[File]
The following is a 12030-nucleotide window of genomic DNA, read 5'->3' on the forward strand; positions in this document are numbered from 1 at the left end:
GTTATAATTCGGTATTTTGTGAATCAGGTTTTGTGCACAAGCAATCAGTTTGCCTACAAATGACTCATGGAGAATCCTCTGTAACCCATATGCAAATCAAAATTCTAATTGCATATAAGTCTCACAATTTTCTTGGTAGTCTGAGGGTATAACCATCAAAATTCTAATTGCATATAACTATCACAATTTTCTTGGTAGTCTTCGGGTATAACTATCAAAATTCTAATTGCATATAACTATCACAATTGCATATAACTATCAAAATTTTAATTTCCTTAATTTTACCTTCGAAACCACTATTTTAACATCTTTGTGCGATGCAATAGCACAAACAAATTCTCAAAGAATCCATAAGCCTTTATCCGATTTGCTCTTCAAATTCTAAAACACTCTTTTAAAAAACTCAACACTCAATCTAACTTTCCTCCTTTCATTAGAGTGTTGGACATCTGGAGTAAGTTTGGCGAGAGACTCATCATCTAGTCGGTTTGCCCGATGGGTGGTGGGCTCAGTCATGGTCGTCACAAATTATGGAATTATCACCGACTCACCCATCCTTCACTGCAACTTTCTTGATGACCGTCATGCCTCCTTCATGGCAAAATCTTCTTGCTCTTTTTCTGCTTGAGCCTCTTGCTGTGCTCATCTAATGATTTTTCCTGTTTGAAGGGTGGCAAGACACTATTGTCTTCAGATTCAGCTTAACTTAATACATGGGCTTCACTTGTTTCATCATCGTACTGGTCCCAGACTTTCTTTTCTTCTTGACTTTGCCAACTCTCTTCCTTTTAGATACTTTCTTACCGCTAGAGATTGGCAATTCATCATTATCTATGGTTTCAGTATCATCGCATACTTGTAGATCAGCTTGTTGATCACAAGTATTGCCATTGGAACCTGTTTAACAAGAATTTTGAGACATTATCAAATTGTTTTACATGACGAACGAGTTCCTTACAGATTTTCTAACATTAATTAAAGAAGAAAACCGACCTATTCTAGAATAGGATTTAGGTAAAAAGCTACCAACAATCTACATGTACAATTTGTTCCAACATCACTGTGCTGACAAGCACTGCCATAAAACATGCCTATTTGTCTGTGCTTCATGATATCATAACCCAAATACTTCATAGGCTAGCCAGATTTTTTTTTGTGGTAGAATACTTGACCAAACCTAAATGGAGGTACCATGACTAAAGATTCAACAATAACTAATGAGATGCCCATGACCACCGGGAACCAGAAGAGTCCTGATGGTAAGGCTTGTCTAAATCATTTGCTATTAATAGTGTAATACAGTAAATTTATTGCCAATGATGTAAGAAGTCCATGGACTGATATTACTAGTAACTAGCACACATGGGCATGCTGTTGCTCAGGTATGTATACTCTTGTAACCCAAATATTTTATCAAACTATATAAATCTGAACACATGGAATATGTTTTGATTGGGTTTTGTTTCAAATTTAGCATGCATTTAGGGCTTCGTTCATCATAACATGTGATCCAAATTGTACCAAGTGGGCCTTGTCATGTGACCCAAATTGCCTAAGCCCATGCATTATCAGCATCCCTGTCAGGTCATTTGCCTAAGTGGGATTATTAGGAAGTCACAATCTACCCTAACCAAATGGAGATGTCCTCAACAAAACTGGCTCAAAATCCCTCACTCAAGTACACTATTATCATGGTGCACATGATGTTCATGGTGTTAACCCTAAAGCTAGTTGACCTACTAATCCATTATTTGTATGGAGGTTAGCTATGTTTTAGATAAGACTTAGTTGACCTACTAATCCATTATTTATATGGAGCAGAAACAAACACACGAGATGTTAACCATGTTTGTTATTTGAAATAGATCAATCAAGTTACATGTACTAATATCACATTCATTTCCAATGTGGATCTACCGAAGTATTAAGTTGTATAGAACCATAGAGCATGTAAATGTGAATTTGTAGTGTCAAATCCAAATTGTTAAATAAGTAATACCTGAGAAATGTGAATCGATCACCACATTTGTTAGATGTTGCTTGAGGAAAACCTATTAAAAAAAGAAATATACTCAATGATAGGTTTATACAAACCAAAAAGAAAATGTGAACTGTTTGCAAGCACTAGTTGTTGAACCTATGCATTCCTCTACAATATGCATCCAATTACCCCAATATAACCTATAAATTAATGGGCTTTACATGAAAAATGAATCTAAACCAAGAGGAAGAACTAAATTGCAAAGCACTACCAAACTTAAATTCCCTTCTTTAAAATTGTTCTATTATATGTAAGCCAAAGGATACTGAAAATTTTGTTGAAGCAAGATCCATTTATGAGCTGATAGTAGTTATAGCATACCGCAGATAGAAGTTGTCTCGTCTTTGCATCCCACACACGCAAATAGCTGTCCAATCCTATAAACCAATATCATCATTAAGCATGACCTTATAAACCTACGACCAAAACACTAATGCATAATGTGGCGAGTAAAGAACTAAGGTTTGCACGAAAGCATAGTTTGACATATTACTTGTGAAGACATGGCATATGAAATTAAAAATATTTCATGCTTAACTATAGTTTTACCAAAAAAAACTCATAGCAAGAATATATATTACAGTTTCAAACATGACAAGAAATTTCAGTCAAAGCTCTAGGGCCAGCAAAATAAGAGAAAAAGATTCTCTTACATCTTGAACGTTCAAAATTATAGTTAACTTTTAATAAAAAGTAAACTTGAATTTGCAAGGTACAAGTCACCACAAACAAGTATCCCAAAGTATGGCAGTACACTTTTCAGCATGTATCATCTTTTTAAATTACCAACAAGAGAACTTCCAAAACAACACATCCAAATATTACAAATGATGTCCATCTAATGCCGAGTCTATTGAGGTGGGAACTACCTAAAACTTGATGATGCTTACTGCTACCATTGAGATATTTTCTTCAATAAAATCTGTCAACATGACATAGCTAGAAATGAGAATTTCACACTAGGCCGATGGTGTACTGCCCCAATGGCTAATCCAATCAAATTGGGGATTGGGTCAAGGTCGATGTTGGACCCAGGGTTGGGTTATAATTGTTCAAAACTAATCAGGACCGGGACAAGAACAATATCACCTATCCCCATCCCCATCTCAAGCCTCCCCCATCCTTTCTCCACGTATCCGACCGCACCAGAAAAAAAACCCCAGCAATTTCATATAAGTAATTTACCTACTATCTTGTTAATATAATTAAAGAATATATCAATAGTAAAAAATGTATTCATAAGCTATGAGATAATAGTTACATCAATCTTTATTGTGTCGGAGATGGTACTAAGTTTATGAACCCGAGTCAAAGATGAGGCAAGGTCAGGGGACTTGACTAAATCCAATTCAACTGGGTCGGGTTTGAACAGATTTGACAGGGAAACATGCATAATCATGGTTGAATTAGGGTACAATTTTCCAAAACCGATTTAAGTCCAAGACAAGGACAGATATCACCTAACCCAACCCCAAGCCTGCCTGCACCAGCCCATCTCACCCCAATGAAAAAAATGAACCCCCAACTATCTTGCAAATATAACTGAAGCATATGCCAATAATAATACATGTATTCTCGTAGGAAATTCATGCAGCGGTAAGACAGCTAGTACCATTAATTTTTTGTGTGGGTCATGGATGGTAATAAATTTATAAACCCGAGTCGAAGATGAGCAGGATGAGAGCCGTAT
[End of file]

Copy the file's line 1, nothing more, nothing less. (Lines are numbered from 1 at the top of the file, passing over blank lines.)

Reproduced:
The following is a 12030-nucleotide window of genomic DNA, read 5'->3' on the forward strand; positions in this document are numbered from 1 at the left end: